A few last thoughts about David Ignatius' Bloodmoney (previously discussed here and here), whose action centers on Pakistan, and whose main players are the CIA, an organization within the CIA, Pakistan's ISI agency, and various figures attached more closely or less to those intelligence services:
- The book strikes a nice balance between geopolitics and human interest. I cared about the characters, but always for reasons related to their roles in the main action.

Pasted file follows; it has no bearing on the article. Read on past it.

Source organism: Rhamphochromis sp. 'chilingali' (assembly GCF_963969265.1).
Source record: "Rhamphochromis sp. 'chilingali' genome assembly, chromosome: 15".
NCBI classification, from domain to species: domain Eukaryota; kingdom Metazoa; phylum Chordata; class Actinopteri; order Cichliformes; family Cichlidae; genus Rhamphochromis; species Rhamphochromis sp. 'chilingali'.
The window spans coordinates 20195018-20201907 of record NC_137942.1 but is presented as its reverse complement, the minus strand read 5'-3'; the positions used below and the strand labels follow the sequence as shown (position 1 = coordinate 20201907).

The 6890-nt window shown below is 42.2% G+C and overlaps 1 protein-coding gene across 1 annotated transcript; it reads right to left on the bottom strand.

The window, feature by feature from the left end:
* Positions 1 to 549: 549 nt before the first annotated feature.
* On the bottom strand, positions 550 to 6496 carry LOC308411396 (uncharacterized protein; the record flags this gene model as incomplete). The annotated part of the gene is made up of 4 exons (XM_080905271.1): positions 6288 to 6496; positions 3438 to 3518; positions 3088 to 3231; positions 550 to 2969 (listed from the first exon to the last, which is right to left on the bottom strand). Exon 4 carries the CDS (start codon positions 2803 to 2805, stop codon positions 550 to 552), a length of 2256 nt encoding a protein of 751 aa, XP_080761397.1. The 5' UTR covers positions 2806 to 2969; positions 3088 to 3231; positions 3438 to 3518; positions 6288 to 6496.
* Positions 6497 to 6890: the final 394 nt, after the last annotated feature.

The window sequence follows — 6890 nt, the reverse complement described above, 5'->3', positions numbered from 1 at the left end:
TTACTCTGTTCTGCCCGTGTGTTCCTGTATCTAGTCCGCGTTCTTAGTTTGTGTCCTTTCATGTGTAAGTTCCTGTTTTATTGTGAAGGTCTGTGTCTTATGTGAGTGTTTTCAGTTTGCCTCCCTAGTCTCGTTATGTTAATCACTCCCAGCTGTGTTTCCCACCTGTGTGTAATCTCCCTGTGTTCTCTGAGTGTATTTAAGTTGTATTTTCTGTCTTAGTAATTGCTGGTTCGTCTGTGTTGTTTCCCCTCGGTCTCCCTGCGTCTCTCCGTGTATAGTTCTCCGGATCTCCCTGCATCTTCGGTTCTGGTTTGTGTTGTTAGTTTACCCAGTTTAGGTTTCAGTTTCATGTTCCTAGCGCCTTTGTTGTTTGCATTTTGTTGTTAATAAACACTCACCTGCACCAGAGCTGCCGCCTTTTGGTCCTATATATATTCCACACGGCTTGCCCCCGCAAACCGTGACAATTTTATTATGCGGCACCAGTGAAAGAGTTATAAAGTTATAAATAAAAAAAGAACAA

- Ignatius has characters muse a time or two on the ubiquity of American power. These musings are never obtrusive.
- Ignatius manages the impressive feat of eliciting sympathy and goodwill toward a billionaire who, furthermore, made his money in high finance. Read the book, report back to this space, and we'll discuss this character.
- I found two small typographical errors in the novel, though nothing like the mistakes one friend of DBB found in one of Ignatius' previous books. That reviewer, though, called Ignatius a "gifted and intelligent" thriller writer. He was right.